May 06, 2018 / BY AKD

Electric honeycomb: Pakistani Teen Taking Over The Scientific World


Muhammad Shaheer Niazi is only 17 years old and he is already a recognized scientist worldwide. Niazi's research on electric honeycomb was recently published in the Royal Society Open Science journal.

The electric honeycomb is seen when a layer of oil is placed in an electric field between an edgy or pointy electrode and a flat one and the instability introduced by the build-up of ions applies pressure to the surface of the oil. When this phenomenon occurs, a beautiful pattern that looks like a honeycomb, or a stained glass window is observed.

Physicists have known this phenomenon for decades but it was only a high school student from Pakistan who had managed to picture the movement of ions, that forms the honeycomb, besides recording the heat found on the surface of the oil, no one has been able to do this before. Electric honeycomb phenomenon was the problem given to him at the International Young Physicists' Tournament where Niazi along with his team of four members, made up the first-ever team to represent Pakistan at this tournament. After returning from this tournament, he decided to get his research published. It worked for another year to come up with brilliant ideas before his paper was finally accepted for publication. He received the letter of acceptance just days ahead of his 17th birthday last month.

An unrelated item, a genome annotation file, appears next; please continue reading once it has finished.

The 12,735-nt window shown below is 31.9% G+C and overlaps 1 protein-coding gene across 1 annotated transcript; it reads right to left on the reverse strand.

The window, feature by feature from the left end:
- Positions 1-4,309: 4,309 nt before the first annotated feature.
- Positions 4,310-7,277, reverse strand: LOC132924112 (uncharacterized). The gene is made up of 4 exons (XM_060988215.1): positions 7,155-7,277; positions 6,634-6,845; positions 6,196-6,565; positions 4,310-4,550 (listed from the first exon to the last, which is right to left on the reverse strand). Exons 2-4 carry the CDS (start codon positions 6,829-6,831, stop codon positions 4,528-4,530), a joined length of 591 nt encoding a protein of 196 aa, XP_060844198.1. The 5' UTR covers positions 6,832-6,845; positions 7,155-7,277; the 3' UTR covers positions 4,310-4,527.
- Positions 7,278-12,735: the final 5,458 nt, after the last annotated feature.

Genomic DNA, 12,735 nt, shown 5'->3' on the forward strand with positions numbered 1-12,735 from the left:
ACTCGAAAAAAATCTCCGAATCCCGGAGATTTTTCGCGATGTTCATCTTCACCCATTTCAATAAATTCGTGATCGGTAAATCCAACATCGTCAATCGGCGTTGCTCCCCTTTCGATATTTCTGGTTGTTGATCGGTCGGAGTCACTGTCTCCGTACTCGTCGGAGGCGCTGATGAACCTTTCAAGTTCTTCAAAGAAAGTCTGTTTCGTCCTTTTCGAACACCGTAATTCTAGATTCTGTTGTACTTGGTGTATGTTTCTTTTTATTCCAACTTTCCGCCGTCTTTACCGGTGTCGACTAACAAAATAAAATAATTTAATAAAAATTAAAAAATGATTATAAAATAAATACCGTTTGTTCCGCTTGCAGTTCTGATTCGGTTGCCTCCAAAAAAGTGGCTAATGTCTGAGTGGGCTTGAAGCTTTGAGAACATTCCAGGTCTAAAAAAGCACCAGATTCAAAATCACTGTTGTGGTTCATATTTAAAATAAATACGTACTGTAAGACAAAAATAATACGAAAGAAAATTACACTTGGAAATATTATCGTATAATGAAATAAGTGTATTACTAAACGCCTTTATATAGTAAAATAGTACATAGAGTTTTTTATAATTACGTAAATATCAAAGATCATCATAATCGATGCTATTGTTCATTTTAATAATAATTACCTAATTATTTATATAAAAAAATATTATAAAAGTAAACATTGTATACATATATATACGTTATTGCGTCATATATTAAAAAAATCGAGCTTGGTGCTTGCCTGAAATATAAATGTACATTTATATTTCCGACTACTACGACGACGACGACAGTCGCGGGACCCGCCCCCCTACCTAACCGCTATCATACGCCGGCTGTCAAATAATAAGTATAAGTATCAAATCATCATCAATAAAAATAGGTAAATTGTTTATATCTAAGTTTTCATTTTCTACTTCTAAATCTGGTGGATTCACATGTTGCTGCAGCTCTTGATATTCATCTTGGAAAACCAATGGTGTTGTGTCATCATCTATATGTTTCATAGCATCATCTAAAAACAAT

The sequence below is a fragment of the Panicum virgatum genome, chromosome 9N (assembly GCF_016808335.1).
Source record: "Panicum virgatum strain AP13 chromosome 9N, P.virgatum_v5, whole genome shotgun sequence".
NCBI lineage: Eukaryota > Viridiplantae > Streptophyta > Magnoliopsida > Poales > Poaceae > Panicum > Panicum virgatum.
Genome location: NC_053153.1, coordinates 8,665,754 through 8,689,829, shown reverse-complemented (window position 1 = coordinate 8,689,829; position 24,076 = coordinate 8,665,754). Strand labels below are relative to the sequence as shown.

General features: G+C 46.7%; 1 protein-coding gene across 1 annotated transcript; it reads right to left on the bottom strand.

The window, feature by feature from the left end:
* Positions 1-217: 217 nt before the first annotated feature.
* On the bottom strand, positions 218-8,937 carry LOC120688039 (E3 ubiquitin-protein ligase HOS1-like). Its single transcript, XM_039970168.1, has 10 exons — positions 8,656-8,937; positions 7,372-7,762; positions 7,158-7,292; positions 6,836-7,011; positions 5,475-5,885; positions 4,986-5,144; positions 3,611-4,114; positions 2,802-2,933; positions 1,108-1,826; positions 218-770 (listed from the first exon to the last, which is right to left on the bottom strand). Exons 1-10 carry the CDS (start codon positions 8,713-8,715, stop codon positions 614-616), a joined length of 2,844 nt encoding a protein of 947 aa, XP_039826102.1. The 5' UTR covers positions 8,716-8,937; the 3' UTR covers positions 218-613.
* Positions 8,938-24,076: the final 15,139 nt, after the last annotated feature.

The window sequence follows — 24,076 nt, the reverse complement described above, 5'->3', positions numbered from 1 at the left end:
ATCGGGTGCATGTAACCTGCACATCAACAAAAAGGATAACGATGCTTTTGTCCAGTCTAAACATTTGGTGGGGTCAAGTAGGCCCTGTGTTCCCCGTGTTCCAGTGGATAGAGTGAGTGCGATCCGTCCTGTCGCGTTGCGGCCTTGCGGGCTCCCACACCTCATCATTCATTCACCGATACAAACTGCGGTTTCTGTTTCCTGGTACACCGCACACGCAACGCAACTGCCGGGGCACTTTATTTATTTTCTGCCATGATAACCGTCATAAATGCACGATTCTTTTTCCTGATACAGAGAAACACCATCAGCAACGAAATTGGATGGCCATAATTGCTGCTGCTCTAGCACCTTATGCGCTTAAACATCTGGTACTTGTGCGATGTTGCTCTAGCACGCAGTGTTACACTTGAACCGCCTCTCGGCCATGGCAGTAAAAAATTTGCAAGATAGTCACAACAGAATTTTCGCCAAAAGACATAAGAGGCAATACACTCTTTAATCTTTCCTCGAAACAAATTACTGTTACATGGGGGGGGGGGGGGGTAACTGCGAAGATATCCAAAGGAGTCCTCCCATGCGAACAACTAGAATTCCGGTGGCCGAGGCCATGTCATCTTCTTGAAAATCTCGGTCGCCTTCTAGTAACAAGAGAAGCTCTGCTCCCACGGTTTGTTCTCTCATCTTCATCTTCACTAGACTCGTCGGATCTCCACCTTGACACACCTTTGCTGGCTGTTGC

While talking to BBC in an interview, he said that our research is like our child, and we feel out of this world when it is accepted for publication. To prove his findings, he photographed the ions depicting that the ions were moving. He also recorded the heat produced through their movement but this finding needs further study and evidence. He says he had been using the shadowgraphy technique just for fun and eventually ended up using it in his research. He thought that this technique might help him to discover something new and that is how he managed to photograph the shadow of ion wind and added it to his paper.

In a third-world country like Pakistan, not many his age would be interested in learning something other than conventional schooling. According to Shaheer Niazi, the traditional classroom learning would get boring at times and he would indulge in creative projects like these or spent time in reading books he received from his father and grandfather. The whole AKD group is fascinated by Mr. Niazi. For a kid of his age, it is remarkable to have achieved all of this.

Mr. Niazi aims big and says he would love to win another Nobel Prize for Pakistan and AKD would like to wish him the best of luck for all his future endeavors.

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